Thursday, June 12, 2008

Can you feel it?

Oh yeah...Loving Day. I just love that story. I mean could they have had a better name? Sigh. Well yeah, I know, I'm not the worlds biggest proponent of ANY marriage, but I think it is a personal choice you should be allowed to make (oh STOP it, I'm joking...mostly). But I wanted to take a moment first to say, I tried yesterday to post a few THOUGHTS about Loving Day but Blogger ate my post, so I ended up quickly just posting the nice little blurb my friend Becky gave me. Not even with the way cool picture of Mr. & Mrs. Loving.

The reason I had no time is...well...if you haven't heard, we've had a little rain here in Central Iowa. I was out filling sand bags with my coworkers for fun, just in case we had a repeat of what happened in 1993. Luckily, so far, that has been just busy work. And hey, I have something new to add to my resume (although I don't think my impatient boss will be giving me any recommendations based on my skills in this area.) Anyway, I just wanted to take a minute to remind you that the battle that Mildred and Richard Loving fought in 1967, the year before my birth, made lots of happy couples whom I adore possible today (not to mention, assisted in making possible two little people whom I love desperately). I also wanted to remind you that there are many of our fellow citizens out there who are desperate to marry someone (don't ask me why!) and it is not legal for them to do so. Don't let the battle end with the Lovings.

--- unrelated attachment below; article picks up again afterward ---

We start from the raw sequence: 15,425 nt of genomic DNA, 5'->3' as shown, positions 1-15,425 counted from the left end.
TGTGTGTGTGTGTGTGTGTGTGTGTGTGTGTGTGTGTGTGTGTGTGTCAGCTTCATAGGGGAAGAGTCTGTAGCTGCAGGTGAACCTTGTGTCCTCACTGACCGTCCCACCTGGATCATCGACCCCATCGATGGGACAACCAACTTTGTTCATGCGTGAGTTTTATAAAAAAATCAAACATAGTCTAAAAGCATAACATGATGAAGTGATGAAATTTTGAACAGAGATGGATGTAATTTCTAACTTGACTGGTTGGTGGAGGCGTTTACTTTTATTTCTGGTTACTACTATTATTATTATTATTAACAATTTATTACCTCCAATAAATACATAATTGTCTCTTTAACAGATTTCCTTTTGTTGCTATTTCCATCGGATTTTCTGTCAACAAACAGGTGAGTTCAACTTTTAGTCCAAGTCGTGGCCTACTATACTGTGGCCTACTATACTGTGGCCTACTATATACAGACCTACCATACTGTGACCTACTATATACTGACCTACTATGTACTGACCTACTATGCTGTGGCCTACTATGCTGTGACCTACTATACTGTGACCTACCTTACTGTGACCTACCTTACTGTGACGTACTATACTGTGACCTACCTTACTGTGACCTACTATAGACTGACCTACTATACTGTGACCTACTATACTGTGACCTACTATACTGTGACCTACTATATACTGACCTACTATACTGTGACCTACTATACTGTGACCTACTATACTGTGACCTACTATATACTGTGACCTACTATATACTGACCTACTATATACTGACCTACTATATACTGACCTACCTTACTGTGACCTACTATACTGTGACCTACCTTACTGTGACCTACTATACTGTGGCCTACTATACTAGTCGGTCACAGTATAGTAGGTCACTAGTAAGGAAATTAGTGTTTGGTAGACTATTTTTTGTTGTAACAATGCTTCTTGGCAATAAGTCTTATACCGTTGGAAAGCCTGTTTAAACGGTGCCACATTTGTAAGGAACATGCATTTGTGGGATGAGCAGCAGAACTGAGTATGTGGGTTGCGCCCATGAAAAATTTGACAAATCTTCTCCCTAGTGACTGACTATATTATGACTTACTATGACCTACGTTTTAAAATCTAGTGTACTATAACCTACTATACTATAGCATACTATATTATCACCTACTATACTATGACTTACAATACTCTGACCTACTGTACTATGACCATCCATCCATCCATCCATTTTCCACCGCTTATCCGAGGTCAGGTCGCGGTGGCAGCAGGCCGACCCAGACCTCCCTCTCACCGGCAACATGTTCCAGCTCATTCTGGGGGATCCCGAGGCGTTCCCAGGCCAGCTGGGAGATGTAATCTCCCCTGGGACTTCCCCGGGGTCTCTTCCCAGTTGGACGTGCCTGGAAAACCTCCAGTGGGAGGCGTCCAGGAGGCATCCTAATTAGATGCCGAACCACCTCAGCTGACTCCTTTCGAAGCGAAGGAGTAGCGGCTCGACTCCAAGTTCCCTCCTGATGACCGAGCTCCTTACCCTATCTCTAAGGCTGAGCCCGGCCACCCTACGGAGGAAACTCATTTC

So that's my soap-box portion of the evening. I would like to tell you that my day was all kinds of Love Thursday magic, but that wasn't in the cards for me, so instead I'll leave you with Elton John...because I've had this song stuck in my head for days.

Wednesday, June 11, 2008

Tomorrow is Loving Day

What is Loving Day?Loving Day is an educational community project. The name comes from Loving v. Virginia (1967), the landmark Supreme Court decision that legalized interracial marriage in the United States. Loving Day celebrations commemorate the anniversary of the Loving decision every year on or around June 12th.Learn more about the landmark case and Loving Day here.

Monday, June 09, 2008